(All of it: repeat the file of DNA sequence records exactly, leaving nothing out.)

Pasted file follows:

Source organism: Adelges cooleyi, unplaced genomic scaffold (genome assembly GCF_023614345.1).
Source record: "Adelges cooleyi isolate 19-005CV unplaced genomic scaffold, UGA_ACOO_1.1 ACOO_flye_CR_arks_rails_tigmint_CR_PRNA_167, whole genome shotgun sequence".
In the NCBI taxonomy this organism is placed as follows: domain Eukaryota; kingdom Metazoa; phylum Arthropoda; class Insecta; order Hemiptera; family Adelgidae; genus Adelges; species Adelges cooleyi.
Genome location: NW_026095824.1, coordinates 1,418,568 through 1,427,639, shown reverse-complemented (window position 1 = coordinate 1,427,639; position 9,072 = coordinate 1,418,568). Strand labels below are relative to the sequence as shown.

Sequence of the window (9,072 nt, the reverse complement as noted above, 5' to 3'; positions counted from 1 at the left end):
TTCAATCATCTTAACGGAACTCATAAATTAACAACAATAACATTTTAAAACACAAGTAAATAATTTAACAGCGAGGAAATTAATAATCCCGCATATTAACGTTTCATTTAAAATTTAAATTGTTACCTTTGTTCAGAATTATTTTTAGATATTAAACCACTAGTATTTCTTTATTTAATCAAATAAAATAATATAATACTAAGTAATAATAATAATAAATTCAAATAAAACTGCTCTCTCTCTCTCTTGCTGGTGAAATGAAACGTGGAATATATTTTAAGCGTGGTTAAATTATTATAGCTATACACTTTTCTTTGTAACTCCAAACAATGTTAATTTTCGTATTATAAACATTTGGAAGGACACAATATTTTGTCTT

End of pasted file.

Source organism: Adelges cooleyi, unplaced genomic scaffold (genome assembly GCF_023614345.1).
Source record: "Adelges cooleyi isolate 19-005CV unplaced genomic scaffold, UGA_ACOO_1.1 ACOO_flye_CR_arks_rails_tigmint_CR_PRNA_167, whole genome shotgun sequence".
In the NCBI taxonomy this organism is placed as follows: domain Eukaryota; kingdom Metazoa; phylum Arthropoda; class Insecta; order Hemiptera; family Adelgidae; genus Adelges; species Adelges cooleyi.
Genome location: NW_026095824.1, coordinates 1,418,568 through 1,427,639, shown reverse-complemented (window position 1 = coordinate 1,427,639; position 9,072 = coordinate 1,418,568). Strand labels below are relative to the sequence as shown.

Sequence of the window (9,072 nt, the reverse complement as noted above, 5' to 3'; positions counted from 1 at the left end):
TTCAATCATCTTAACGGAACTCATAAATTAACAACAATAACATTTTAAAACACAAGTAAATAATTTAACAGCGAGGAAATTAATAATCCCGCATATTAACGTTTCATTTAAAATTTAAATTGTTACCTTTGTTCAGAATTATTTTTAGATATTAAACCACTAGTATTTCTTTATTTAATCAAATAAAATAATATAATACTAAGTAATAATAATAATAAATTCAAATAAAACTGCTCTCTCTCTCTCTTGCTGGTGAAATGAAACGTGGAATATATTTTAAGCGTGGTTAAATTATTATAGCTATACACTTTTCTTTGTAACTCCAAACAATGTTAATTTTCGTATTATAAACATTTGGAAGGACACAATATTTTGTCTT